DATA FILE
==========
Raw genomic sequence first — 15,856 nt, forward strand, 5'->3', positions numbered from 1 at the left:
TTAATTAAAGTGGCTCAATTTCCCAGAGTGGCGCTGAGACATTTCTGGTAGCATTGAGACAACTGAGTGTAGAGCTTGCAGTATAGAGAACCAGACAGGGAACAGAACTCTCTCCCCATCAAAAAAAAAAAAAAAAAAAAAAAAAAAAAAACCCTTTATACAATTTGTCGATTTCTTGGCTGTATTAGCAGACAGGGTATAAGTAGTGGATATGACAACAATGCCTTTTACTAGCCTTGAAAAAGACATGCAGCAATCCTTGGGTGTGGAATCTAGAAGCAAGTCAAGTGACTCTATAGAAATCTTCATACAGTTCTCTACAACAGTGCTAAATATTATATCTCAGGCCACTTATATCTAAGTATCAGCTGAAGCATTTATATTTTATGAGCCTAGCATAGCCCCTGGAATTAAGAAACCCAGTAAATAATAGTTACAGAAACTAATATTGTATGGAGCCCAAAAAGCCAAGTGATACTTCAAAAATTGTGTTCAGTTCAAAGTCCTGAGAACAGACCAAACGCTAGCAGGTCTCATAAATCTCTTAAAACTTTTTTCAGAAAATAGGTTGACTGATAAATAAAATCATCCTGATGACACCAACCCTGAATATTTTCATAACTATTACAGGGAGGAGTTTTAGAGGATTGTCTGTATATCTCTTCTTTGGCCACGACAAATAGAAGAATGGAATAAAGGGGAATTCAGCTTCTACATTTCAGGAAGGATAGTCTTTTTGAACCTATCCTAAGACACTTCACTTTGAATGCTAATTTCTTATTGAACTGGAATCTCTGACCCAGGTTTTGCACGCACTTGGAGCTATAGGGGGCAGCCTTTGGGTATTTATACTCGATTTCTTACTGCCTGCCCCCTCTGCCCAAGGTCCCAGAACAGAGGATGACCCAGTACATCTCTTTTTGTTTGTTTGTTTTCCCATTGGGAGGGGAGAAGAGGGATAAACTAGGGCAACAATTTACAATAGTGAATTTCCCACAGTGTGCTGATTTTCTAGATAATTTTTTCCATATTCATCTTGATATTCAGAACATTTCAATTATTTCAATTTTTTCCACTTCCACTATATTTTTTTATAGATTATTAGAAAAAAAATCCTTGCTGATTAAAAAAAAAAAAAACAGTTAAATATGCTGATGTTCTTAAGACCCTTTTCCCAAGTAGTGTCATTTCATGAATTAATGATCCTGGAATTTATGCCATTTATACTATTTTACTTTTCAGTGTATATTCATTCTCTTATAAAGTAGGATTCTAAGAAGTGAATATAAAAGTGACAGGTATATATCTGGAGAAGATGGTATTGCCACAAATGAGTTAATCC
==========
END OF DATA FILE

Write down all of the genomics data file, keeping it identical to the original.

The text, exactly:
Raw genomic sequence first — 15,856 nt, forward strand, 5'->3', positions numbered from 1 at the left:
TTAATTAAAGTGGCTCAATTTCCCAGAGTGGCGCTGAGACATTTCTGGTAGCATTGAGACAACTGAGTGTAGAGCTTGCAGTATAGAGAACCAGACAGGGAACAGAACTCTCTCCCCATCAAAAAAAAAAAAAAAAAAAAAAAAAAAAAAACCCTTTATACAATTTGTCGATTTCTTGGCTGTATTAGCAGACAGGGTATAAGTAGTGGATATGACAACAATGCCTTTTACTAGCCTTGAAAAAGACATGCAGCAATCCTTGGGTGTGGAATCTAGAAGCAAGTCAAGTGACTCTATAGAAATCTTCATACAGTTCTCTACAACAGTGCTAAATATTATATCTCAGGCCACTTATATCTAAGTATCAGCTGAAGCATTTATATTTTATGAGCCTAGCATAGCCCCTGGAATTAAGAAACCCAGTAAATAATAGTTACAGAAACTAATATTGTATGGAGCCCAAAAAGCCAAGTGATACTTCAAAAATTGTGTTCAGTTCAAAGTCCTGAGAACAGACCAAACGCTAGCAGGTCTCATAAATCTCTTAAAACTTTTTTCAGAAAATAGGTTGACTGATAAATAAAATCATCCTGATGACACCAACCCTGAATATTTTCATAACTATTACAGGGAGGAGTTTTAGAGGATTGTCTGTATATCTCTTCTTTGGCCACGACAAATAGAAGAATGGAATAAAGGGGAATTCAGCTTCTACATTTCAGGAAGGATAGTCTTTTTGAACCTATCCTAAGACACTTCACTTTGAATGCTAATTTCTTATTGAACTGGAATCTCTGACCCAGGTTTTGCACGCACTTGGAGCTATAGGGGGCAGCCTTTGGGTATTTATACTCGATTTCTTACTGCCTGCCCCCTCTGCCCAAGGTCCCAGAACAGAGGATGACCCAGTACATCTCTTTTTGTTTGTTTGTTTTCCCATTGGGAGGGGAGAAGAGGGATAAACTAGGGCAACAATTTACAATAGTGAATTTCCCACAGTGTGCTGATTTTCTAGATAATTTTTTCCATATTCATCTTGATATTCAGAACATTTCAATTATTTCAATTTTTTCCACTTCCACTATATTTTTTTATAGATTATTAGAAAAAAAATCCTTGCTGATTAAAAAAAAAAAAAACAGTTAAATATGCTGATGTTCTTAAGACCCTTTTCCCAAGTAGTGTCATTTCATGAATTAATGATCCTGGAATTTATGCCATTTATACTATTTTACTTTTCAGTGTATATTCATTCTCTTATAAAGTAGGATTCTAAGAAGTGAATATAAAAGTGACAGGTATATATCTGGAGAAGATGGTATTGCCACAAATGAGTTAATCC